Oil production alone has risen 34% since 2005, and the US continues to be the world’s chief producer of natural gas. Despite the surge in hydrocarbon resources, the coal industry is suffering.
The vast natural gas supply unlocked by hydraulic fracturing and horizontal drilling has pushed prices below $4.00 per MMbtu. The low price of natural gas has made it an increasingly popular energy option. Since 2008, natural gas consumption has risen 37%.
Coal’s Losing its Lure
Aging coal factories, on the other hand, are having difficulty adjusting to the transformed market. According to the Energy Information Association’s (EIA) 2013 Annual Energy Outlook, the retirement of coal plants is expected to outpace new additions through the year 2040. Coal production, in turn, is expected to trend downward. The decision to retire a plant involves environmental regulations, electricity demand and the price of coal in comparison to natural gas. Even though coal remains America’s top source of energy consumption, its stake is rapidly declining. Coal is estimated to account for 35% of the country’s energy in 2040, down from 42% in 2011. It accounted for 51% in 2003.
If natural gas prices rise in the near future, EIA expects coal to recover some of its lost ground. However, the cost-effectiveness and manageability of natural gas sets it apart from its competitor. Gas can be sold at 50% higher than coal and still compete, and the construction of a new plant is cheaper and easier due to coal’s emissions output. In fact, coal emits twice as much carbon dioxide as natural gas, and the increasing environmental regulations are making coal production exceedingly difficult.
The Environmental Protection Agency’s (EPA) proposed new emissions standards on September 20, 2013, will require all existing power plants to construct emission-catching facilities. The Proposed Carbon Pollution Standard for New Power Plants would call for new fossil fuel-fired power plants to meet an output-based standard of 1,000 pounds of carbon dioxide per megawatt-hour of electricity generated. That standard would effectively prohibit the construction of new coal-fired power plants without carbon capture and storage. Currently, the EPA is evaluating comments and expects to issue a final rule in 2013. Because the rule is not yet final, it is not assumed to take effect in any of the 2013 cases.
Carbon capture, the process of capturing and storing emissions, is attempting to be commercialized by a handful of groups worldwide, but the process can be dangerous and costly. Statoil was forced by the Norwegian government to close a high-profile carbon capture plant on September 24, 2013. The plant began construction in 2006 but its operations are suspended indefinitely due to “rising costs.”
According to an article by Mark Drajem of Bloomberg, the installation of carbon-capture instruments would have a costly toll on coal producers. Some utilities and Republicans in Congress have all warned that the EPA’s new standard would effectively outlaw construction of new coal-fired power plants.
Kevin Crutchfield, CEO of Alpha Natural Resources, says modern technology simply cannot meet the standards set forth by the EPA. As stated, the amount of emissions are to be capped at 1,000 lbs. of carbon monoxide per megawatt-hour. Advanced coal facilities currently produce 1,800 lbs. of carbon monoxide per megawatt-hour.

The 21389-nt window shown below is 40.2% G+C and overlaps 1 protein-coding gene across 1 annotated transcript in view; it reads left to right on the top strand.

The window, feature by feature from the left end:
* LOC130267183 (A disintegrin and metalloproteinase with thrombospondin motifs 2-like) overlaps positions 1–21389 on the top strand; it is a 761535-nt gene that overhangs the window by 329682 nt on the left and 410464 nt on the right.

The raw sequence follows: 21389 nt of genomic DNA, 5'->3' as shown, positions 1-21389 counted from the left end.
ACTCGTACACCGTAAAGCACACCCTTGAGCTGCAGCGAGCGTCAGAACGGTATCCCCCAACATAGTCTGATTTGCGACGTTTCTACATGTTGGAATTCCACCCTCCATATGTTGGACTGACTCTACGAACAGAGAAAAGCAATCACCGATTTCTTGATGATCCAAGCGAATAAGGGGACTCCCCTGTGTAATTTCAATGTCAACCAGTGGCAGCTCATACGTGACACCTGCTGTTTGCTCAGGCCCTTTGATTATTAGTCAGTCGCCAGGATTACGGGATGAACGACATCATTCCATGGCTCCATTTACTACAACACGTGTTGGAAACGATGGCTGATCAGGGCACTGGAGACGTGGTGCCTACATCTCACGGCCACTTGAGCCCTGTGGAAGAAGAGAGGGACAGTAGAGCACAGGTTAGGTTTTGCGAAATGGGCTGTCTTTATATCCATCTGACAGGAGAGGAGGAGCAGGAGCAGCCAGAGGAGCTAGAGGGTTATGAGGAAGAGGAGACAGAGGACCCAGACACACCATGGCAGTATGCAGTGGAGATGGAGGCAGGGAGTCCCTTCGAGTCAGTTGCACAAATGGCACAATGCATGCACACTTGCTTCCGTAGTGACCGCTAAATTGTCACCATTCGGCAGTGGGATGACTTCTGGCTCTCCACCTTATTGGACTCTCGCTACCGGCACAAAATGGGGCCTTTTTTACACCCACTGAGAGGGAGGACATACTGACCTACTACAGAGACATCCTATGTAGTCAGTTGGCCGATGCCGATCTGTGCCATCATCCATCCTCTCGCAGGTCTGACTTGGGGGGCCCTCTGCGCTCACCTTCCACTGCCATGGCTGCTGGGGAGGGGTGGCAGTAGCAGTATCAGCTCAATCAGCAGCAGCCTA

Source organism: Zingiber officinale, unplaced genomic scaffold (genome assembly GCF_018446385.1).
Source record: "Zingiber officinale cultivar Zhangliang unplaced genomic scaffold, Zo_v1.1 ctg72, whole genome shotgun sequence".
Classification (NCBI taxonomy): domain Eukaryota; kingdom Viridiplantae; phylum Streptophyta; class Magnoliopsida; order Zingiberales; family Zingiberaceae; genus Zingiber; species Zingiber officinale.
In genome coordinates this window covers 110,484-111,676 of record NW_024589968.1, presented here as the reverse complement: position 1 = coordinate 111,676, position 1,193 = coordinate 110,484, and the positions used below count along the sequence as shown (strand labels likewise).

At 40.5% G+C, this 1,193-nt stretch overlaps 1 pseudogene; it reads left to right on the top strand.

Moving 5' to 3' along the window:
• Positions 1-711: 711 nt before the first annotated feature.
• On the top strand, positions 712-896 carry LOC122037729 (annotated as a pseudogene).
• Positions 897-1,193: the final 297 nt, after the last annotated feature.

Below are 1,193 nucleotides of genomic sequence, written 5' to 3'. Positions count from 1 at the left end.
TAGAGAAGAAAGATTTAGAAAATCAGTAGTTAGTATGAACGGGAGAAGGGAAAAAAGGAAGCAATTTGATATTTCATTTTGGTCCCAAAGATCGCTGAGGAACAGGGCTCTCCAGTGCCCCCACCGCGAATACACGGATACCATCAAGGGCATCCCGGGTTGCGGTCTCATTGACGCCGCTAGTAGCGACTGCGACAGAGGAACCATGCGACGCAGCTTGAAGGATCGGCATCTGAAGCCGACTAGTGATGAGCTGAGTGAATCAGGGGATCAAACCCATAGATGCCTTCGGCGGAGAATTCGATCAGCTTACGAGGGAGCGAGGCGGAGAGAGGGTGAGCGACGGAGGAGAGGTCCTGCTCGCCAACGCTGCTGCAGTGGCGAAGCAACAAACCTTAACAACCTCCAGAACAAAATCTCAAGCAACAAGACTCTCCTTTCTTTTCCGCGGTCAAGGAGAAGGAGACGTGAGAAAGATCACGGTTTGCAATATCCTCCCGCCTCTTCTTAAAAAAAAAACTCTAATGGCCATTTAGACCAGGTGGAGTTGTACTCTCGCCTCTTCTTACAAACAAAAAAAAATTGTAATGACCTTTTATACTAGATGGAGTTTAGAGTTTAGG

Utilities such as Southern Co. are already shifting away from coal to natural gas due to recent trends in energy production.
New coal plants will now be more expensive to develop, and the aging of several factories shows coal is expected to remain on the decline. At least 100 coal-fired plants are scheduled to be shut down, while the amount of coal-fired electricity the U.S. produces as a share of total generation is at its lowest level since the early 1970s. Add in the popularity and effectiveness of natural gas, and coal companies are being forced to export their resources.
“One of the reasons no one is building coal plants in the U.S. is that it’s too expensive,” said John Coequyt, director of the international climate program at the Sierra Club. “It’s also true that in developing countries, when you add that the international market for coal fluctuates a lot, that electricity from coal is very expensive even without pollution-control equipment.”
Meanwhile, the average costs of natural gas production fell 36% from 2006 to 2010, while other energy sources continued to rise. According to EIA, 37% of electricity was generated from coal in 2012, and the use of natural gas generated 30% the same year. Electricity generation using natural gas can become attractive, relative to coal-fired electricity generation, in some areas of the country when the price of gas on an energy equivalent basis becomes less than the price of coal. Large volume consumers in particular can switch its choice on short notice, and the consistently low gas prices have attributed to its rise in consumption.
The use of nuclear energy is also slipping. The critique of nuclear power has become harsher in 2013, as the Fukushima disaster has forced the closure of several plants in Japan. Its effects on the environment are now being called one of the worst disasters in history. The findings contributed to the Vermont Yankee’s closing, an issue previously covered in an OAG360 article. The Yankee use of the same reactor-cooling technology as Fukushima factored into the shutdown decision. Even though the plant will close after its 2014 cycle, the decommission process is expected to take 60 years.
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